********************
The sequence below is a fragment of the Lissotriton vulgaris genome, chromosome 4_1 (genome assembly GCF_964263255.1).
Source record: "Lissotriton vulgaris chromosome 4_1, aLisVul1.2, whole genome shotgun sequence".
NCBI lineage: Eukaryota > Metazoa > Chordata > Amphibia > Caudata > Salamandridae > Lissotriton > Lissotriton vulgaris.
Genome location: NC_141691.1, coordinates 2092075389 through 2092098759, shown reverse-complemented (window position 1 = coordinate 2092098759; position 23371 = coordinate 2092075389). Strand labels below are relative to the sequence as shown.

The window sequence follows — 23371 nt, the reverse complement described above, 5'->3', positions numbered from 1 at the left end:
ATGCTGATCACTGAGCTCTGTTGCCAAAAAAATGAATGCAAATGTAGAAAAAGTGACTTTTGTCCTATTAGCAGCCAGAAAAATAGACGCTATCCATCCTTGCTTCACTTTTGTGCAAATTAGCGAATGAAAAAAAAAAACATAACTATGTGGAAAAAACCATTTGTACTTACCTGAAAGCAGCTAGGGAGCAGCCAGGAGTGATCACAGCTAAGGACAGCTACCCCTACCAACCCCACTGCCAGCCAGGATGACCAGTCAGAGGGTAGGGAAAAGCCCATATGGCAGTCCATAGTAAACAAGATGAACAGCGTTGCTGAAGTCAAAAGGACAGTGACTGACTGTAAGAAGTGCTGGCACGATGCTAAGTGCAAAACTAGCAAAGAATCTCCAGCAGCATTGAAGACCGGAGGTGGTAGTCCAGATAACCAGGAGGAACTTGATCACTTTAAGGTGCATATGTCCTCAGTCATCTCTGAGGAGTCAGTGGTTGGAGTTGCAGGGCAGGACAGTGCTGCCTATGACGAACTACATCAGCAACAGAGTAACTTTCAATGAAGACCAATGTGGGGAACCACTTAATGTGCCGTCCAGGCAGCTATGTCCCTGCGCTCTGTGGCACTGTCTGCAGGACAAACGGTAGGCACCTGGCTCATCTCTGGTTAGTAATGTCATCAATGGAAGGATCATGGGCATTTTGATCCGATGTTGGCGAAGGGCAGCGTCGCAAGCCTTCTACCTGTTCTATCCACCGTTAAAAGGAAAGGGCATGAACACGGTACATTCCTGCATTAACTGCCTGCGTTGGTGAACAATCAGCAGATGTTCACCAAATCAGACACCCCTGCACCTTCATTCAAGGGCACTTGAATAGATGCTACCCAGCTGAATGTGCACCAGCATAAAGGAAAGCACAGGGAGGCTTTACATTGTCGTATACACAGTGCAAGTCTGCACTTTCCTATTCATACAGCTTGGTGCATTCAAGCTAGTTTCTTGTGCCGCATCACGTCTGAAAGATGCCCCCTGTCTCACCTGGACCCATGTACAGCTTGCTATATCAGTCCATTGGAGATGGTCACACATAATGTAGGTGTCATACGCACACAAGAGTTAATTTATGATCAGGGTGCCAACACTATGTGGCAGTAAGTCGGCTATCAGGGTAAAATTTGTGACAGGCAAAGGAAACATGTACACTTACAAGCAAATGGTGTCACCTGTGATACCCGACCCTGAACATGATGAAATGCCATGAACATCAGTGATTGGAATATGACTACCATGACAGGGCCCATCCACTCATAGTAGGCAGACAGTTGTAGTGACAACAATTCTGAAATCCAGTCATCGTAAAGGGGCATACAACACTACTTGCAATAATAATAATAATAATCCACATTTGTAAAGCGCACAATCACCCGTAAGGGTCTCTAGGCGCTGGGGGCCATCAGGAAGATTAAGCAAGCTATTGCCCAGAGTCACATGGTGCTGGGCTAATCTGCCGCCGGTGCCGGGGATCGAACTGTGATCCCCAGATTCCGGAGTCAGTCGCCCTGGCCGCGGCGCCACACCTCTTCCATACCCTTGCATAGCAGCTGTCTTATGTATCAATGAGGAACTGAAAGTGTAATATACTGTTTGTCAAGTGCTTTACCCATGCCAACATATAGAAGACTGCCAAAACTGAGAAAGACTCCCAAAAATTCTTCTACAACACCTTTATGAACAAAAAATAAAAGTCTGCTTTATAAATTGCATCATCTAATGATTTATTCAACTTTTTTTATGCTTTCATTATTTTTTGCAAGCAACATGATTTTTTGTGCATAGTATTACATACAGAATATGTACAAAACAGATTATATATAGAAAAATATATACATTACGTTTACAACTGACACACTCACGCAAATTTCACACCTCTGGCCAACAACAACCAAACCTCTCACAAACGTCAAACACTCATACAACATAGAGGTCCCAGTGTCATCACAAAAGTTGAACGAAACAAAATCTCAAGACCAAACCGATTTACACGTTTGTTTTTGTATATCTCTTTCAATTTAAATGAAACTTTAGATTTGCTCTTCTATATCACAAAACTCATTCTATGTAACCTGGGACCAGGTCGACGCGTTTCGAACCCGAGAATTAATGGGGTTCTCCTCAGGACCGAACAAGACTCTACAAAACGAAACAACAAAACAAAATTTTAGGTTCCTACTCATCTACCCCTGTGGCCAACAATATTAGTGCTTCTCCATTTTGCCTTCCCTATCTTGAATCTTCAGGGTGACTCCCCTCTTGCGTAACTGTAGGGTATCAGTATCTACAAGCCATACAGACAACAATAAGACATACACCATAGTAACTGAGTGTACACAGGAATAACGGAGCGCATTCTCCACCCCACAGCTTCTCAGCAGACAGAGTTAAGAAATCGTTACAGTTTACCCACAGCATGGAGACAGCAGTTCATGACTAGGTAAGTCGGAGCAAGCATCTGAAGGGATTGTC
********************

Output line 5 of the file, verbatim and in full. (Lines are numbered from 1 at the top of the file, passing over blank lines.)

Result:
The window sequence follows — 23371 nt, the reverse complement described above, 5'->3', positions numbered from 1 at the left end: